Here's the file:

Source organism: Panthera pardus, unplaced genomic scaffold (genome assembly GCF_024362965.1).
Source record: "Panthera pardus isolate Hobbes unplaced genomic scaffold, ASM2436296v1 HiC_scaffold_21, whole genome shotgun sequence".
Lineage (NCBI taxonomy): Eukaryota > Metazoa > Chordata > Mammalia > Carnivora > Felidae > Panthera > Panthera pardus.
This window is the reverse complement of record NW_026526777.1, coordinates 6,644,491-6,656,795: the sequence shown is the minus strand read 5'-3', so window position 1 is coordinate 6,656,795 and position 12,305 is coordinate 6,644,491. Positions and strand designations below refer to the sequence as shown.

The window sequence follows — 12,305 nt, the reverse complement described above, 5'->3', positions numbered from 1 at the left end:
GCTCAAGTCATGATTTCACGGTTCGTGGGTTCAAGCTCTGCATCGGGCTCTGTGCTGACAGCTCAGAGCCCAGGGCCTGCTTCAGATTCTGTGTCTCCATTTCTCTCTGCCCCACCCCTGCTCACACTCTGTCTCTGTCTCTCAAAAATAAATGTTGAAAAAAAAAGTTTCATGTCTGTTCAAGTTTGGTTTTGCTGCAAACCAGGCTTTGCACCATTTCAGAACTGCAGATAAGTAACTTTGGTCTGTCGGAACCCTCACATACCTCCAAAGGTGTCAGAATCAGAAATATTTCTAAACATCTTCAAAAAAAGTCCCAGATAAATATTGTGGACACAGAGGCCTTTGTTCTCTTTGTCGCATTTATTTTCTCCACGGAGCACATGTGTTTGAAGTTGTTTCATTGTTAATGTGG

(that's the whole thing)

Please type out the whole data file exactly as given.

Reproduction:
Source organism: Panthera pardus, unplaced genomic scaffold (genome assembly GCF_024362965.1).
Source record: "Panthera pardus isolate Hobbes unplaced genomic scaffold, ASM2436296v1 HiC_scaffold_21, whole genome shotgun sequence".
Lineage (NCBI taxonomy): Eukaryota > Metazoa > Chordata > Mammalia > Carnivora > Felidae > Panthera > Panthera pardus.
This window is the reverse complement of record NW_026526777.1, coordinates 6,644,491-6,656,795: the sequence shown is the minus strand read 5'-3', so window position 1 is coordinate 6,656,795 and position 12,305 is coordinate 6,644,491. Positions and strand designations below refer to the sequence as shown.

The window sequence follows — 12,305 nt, the reverse complement described above, 5'->3', positions numbered from 1 at the left end:
GCTCAAGTCATGATTTCACGGTTCGTGGGTTCAAGCTCTGCATCGGGCTCTGTGCTGACAGCTCAGAGCCCAGGGCCTGCTTCAGATTCTGTGTCTCCATTTCTCTCTGCCCCACCCCTGCTCACACTCTGTCTCTGTCTCTCAAAAATAAATGTTGAAAAAAAAAGTTTCATGTCTGTTCAAGTTTGGTTTTGCTGCAAACCAGGCTTTGCACCATTTCAGAACTGCAGATAAGTAACTTTGGTCTGTCGGAACCCTCACATACCTCCAAAGGTGTCAGAATCAGAAATATTTCTAAACATCTTCAAAAAAAGTCCCAGATAAATATTGTGGACACAGAGGCCTTTGTTCTCTTTGTCGCATTTATTTTCTCCACGGAGCACATGTGTTTGAAGTTGTTTCATTGTTAATGTGG